Scientists have uncovered the mystery of why blue light-emitting diodes (LEDs) are so difficult to make, by revealing the complex properties of their main component -- gallium nitride -- using sophisticated computer simulations.
New light shed on electron spin flips
by on Wed, 07 Jan 2015 10:11:49 EST:
Researchers have derived a new set of equations that allows for calculating electron paramagnetic resonance (EPR) transition probabilities with arbitrary alignment and polarization of the exciting electromagnetic radiation.
Doing more with less: Steering a quantum path to improved internet security
by on Wed, 07 Jan 2015 08:22:23 EST:
New research may lead to greatly improved security of information transfer over the internet. Physicists have demonstrated the potential for 'quantum steering' to be used to enhance data security over long distances, discourage hackers and eavesdroppers and resolve issues of trust with communication devices.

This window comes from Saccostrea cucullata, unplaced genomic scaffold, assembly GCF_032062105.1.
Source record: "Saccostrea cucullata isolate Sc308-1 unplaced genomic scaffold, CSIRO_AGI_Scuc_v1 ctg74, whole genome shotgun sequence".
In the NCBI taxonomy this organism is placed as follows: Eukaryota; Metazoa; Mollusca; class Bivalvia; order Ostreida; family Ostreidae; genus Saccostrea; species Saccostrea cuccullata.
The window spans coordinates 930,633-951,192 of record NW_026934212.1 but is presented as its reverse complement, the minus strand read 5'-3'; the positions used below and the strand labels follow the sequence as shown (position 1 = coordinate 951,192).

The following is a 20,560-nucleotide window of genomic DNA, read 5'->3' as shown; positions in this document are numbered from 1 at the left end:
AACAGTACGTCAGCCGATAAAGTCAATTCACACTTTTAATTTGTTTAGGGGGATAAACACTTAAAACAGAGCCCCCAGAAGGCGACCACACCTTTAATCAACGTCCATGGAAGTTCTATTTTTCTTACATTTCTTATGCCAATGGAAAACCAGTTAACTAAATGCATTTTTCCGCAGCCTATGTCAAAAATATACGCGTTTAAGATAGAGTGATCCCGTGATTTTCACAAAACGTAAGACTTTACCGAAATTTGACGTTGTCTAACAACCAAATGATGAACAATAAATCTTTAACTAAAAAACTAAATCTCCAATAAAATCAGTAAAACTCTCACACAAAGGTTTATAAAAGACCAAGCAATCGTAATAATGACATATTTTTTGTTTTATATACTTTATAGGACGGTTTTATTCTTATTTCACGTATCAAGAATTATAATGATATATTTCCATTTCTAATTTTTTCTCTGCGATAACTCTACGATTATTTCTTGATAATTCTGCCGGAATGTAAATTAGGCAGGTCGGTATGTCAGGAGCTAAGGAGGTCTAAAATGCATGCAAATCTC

'Iron Sun' is not a rock band, but a key to how stars transmit energy
by on Tue, 06 Jan 2015 12:15:07 EST:
Creating the conditions of the sun, researchers for the first time have been able to experimentally revise figures used by theorists to define iron's key role in passing sunlight from the sun's core to its radiative surface.
Electromagnetic waves linked to particle fallout in Earth's atmosphere, new study finds
by on Mon, 05 Jan 2015 12:59:14 EST:
In a new study that sheds light on space weather's impact on Earth, researchers show for the first time that plasma waves buffeting the planet's radiation belts are responsible for scattering charged particles into the atmosphere.
Acoustic levitation made simple
by on Mon, 05 Jan 2015 11:25:44 EST:
Scientists have developed a new levitation device that can hover a tiny object with more control than any instrument that has come before.